1. Technology: We need better batteries. Current test flights go up to 250 mph for the Lilium Jet and 200 mph for rotor-based aero vehicles such as the one from electric ride-sharing company Joby Aviation. Joby aircraft can carry up to four passengers and have a range of up to 100 miles plus energy reserves. Commercial forward-looking carrier agreements signed today demand the ability to carry more passengers, achieve higher speed and fly longer. To do this, battery power must continue to improve. Advanced aerospace OEMs are working on it. Some are not content to trust that Moore’s Law will apply to EV batteries as it does to semiconductors and have actively invested money and resources to support battery start-ups, hoping to accelerate this development.

2. Infrastructure: Second-tier airports offer abundant capacity for vertical take-off and landing. Since most advanced air mobility concepts involve vertical take-offs, there is less need for runways. Capacity is also widely available as many second-tier airports suffer financially due to low traffic. Many have been abandoned but could easily be reactivated for vertical take-off and landing. More than 5,000 airports in the US, alone, have abundant capacity.

3. Safety: Can air traffic control handle hundreds of air EVs operating at different heights and speeds? The classic control tower cannot work for a situation where vehicles with different profiles and performance move through the air in droves without coordinated and fine-tuned take-off and landing slots. Adding to the complexity is that commercial EVs are not far from achieving autonomous take-off and landing.

NASA is developing new concepts for more decentralized operators providing distributed air traffic control and receivers on the ground to monitor positions as well as shared cloud networks. However, massive hurdles remain, especially in cities. The new schemes must work safely alongside existing system that control conventional aircraft.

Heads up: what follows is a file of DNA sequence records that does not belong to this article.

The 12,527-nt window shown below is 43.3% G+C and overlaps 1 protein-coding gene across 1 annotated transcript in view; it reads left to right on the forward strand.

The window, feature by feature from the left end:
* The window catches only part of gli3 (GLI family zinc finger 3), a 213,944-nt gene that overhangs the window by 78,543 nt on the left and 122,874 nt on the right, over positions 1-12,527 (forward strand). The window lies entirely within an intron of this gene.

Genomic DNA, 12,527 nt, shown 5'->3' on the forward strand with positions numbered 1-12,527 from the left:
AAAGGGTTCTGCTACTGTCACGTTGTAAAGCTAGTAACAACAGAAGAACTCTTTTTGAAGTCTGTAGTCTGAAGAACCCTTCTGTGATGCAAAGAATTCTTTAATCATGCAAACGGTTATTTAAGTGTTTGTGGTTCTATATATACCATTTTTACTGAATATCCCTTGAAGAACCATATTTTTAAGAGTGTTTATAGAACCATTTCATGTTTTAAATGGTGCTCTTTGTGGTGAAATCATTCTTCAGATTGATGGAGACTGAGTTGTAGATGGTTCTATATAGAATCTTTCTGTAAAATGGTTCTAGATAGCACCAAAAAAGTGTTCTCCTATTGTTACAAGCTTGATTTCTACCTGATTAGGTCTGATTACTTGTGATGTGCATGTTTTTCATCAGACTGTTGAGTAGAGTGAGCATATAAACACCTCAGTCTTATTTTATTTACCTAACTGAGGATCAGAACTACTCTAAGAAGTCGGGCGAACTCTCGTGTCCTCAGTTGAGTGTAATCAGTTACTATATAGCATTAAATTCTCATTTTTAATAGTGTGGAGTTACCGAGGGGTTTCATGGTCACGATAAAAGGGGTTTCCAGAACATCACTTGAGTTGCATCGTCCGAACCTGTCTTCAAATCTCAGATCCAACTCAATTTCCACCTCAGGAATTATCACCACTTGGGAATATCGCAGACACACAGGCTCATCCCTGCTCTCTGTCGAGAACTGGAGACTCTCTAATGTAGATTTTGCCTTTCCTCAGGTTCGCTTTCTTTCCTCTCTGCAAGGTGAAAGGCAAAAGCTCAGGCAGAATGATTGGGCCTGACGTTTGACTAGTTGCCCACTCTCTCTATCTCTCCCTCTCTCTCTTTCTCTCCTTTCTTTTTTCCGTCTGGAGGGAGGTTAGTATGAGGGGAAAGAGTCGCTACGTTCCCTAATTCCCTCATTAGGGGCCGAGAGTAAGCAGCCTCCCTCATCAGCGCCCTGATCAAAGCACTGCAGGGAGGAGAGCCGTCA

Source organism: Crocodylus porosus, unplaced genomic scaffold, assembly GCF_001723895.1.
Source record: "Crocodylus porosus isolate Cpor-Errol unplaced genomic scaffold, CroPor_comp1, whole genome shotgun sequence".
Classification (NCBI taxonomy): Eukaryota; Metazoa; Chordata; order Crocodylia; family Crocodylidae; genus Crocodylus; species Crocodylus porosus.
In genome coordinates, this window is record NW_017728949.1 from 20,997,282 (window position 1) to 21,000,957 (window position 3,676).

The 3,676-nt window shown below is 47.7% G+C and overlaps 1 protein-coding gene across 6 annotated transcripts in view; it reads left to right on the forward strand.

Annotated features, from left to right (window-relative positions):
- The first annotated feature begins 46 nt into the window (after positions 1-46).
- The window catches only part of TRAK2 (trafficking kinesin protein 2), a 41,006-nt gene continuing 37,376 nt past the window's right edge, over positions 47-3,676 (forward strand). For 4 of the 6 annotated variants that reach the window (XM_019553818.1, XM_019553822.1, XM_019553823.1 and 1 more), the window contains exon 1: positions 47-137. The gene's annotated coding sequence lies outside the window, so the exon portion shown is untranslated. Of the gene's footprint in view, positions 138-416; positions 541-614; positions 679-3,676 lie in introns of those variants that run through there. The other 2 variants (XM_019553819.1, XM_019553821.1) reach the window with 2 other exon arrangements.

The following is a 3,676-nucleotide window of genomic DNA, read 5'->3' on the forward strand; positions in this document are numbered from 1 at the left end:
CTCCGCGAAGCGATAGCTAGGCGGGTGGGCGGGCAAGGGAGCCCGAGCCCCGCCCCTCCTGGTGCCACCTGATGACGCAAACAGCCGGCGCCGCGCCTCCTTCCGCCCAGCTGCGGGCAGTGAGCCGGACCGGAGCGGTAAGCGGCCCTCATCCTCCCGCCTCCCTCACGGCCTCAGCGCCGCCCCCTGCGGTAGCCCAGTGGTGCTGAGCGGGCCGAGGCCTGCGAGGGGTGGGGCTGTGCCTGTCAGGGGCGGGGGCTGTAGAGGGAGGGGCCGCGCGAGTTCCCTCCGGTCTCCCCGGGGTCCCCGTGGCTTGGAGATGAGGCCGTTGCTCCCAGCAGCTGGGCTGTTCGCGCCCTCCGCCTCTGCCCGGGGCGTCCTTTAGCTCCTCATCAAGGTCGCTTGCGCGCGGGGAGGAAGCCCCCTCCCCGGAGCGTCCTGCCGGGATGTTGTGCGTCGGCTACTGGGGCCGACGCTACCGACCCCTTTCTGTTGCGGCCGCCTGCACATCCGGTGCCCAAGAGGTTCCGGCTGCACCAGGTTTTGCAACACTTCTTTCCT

4. Business: Will consumers embrace it? Unmanned flight has accompanied advanced aerospace mobility from day one. In fact, prototypes are tested via remote control before people are allowed to enter the vehicle. One of the earliest attempts at manned flight is the one by Pipistrel which runs on a classic plane fitted with a battery. Pipistrel even started training new pilots on its EV planes and found the ramp up towards qualification much easier and quicker than on traditional planes.

Other startups have discovered that people are willing to try being flown around in a drone that is steered remotely. But with safety coming first, full autonomous flight is still years away. It is certainly not feasible before we even see fully autonomous cars admitted to the road.

The vision remains, that one day, you get in the vehicle, give the destination, and get flown there without any physical or remote pilot at all.

5. Business: Can we achieve scale to bring manufacturing costs down and to democratize mid-range air travel? Once fully certified, EV planes are less complex to manufacture and could become small-series volume products. Scaled production is an intentional part of the business case. An example is Lilium, the advanced startup from Germany. Lilium offers a differentiated advanced aerospace mobility concept based on EV jet engine propulsion. The company hired executives from aviation companies, including Airbus and Rolls Royce, in addition to management from BMW. Every Airbus 340 is a project. In contrast, luxury cars are a mixture of project-based manufacturing and small-series repetitive manufacturing.

Lilium has acquired a mixed skillset to combine aviation expertise with know-how for a larger-scale production in line with the automotive industry. Joby, an American pioneer, has deepened its partnership with Uber and acquired Uber Elevate, a software to enable aerial ridesharing connected to regulators, real-estate developers and technology companies that share the vision of shared future air travel.

Success belongs to the prepared. The aviation industry is seeing its biggest shift since the introduction of the jet engine in the 1960s. Advanced aerospace mobility heralds the promise of creative destruction, but also significant growth for mid-distance travel via the air. The industry has already become competitive, even though there are still technical and regulatory hurdles to leap. Aviation 3.0 has all the ingredients to become an exciting space of vivid innovation and commercial launches in the coming years.

Henning Dransfeld at Infor

Dr. Henning Dransfeld is director of strategy & industry solutions at Infor.